Wolfgang Dudler



Oct 1, 2011



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With my narrow gauge Silver Valley RR I have a lot of fun. It's the route from module to module.

And here's the problem. With modules you have problems to get any grades. So I came to the idea to build a permanent layout in this room. It was the pdf-file from an article from the late John Armstrong in MR Jan 1962, "To Hardscrabble, the hard way: a track plan". There he describes the PUEBLO & SALT LAKE RR in a 11 x 12-foot room. This layout plan hooked me! It has a staging yard, a dual gauge yard, three small stations and at the other end a station with wye and two staging yards. This design is similar to my current SILVER VALLEY RR, from staging yard via Salina to the wye at Silver Creek.

With this new railroad I will have to build a lot of turnouts, dual gauge turnouts and narrow gauge turnouts. I will be busy for the next years with track work, structures and scenery. And I can operate this layout, as lone wolf or with friends! This old time narrow gauge layout will be an alternative to my current 1975 - 1985 "modern" Westport Terminal RR. And there will be more than 100' (30 m) main line to run narrow gauge trains.

I've made a few sketches and here's my latest idea for my 13' x 16' (4m x 5m) room.




Following the idea from John Armstrong

It was the time when Otto Mears had finished his railroad empire, when you could ride 3-foot-gauge Denver & Rio Grande track all the way across the Rockies to Grand Junction and beyond. Nevertheless, when thinking of narrow-gauge American railroading, we are likely to recall only decrepit branches with twice- or thrice-a-week mixed trains rattling over weed-covered right of way.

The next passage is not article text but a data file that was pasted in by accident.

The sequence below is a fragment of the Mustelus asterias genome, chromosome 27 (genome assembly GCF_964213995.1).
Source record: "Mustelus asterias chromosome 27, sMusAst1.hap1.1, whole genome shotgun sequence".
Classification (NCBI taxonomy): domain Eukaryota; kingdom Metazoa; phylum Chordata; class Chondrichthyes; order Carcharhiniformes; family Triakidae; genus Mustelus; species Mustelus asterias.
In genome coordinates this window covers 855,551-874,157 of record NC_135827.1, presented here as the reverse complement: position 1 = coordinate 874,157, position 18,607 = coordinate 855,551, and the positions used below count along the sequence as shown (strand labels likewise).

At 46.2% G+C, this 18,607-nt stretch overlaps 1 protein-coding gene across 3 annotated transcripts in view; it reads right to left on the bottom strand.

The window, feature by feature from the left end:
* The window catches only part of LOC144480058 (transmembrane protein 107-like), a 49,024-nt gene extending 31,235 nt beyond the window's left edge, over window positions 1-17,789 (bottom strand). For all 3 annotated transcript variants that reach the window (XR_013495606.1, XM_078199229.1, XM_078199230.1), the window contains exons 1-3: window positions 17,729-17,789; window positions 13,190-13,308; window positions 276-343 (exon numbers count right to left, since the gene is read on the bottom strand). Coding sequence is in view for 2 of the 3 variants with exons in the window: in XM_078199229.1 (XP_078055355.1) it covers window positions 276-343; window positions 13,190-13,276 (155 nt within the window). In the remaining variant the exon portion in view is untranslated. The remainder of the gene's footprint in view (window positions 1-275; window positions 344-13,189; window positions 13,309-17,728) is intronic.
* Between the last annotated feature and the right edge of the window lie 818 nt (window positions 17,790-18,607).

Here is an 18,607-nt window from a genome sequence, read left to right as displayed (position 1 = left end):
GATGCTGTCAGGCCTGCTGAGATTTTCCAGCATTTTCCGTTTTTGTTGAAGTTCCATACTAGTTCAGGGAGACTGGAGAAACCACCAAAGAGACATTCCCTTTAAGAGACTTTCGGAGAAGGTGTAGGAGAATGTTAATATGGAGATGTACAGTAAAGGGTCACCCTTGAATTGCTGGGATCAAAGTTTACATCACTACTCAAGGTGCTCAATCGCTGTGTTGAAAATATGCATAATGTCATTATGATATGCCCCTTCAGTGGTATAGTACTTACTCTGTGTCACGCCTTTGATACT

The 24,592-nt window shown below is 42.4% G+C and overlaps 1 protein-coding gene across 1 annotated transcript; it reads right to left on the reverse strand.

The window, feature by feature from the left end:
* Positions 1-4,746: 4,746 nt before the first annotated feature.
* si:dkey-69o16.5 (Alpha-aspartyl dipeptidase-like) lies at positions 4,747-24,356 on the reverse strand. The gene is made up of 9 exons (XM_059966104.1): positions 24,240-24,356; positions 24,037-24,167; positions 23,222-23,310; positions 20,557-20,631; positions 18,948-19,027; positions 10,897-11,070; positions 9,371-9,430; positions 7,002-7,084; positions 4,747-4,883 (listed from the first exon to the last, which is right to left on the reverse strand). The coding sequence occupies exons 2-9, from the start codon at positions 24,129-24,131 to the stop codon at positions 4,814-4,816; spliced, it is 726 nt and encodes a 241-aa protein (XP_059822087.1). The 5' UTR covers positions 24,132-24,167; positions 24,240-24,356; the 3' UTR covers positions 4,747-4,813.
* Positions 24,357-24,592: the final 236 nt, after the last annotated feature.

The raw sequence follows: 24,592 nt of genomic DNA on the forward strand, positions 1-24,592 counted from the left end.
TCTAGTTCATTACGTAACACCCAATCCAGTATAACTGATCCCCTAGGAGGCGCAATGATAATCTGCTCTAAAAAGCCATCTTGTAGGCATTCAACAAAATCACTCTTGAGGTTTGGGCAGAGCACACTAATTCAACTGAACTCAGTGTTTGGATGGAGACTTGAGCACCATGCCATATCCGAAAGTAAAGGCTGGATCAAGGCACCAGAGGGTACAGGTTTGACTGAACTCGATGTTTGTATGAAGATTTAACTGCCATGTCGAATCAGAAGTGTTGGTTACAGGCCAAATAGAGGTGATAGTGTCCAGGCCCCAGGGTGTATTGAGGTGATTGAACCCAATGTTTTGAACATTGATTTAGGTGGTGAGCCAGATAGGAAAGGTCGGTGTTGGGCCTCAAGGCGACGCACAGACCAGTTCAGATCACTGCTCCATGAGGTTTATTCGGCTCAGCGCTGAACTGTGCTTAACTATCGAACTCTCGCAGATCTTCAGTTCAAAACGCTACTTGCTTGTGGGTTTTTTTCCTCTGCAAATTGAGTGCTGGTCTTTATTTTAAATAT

Branches and short lines make fine models, but suppose your primary interest is in running and watching lots of trains--interweaving stock extras. Ore drags and parlor-car-equipped passenger runs on a single-track mountain railroad—operating in the way made vivid by Gil Lathrop's stories of busy days on the big hill. Let’s see what can be done to catch the spirit of a narrow-gauge line that really moves traffic.
Our space is an 13x16-foot basement room. We'll model a 3-foot-gauge prototype. in HO this makes the track gauge .418" or HOn3.
For our heavy-traffic, dispatcher's delight pike, a point-to-point main line which has quick-turnaround provisions at each end is the ideal, so we must try to work in either a loop or a wye at both terminals. Since narrow-gauge trackage is usually a sightly and mostly hand-crafted affair, we will try to devise some reasonable, prototypical basis for leaving most of these turnaround tracks and turnouts exposed to view. The strategy of building cheaply and deferring permanent construction has been called "placer railroading." It may have been the only way to finance railroad construction in the West, but it came at a price. While placer railroads themselves risked bankruptcy and takeover, their passengers and freight faced more immediate physical danger. A railroad entrepreneur told potential investors that initial building costs per mile were significantly lower in Colorado than those in Europe, partly because construction was expected to last only ten years. Operating profits were expected to pay for subsequent upgrades and replacement costs.




© Wolfgang Dudler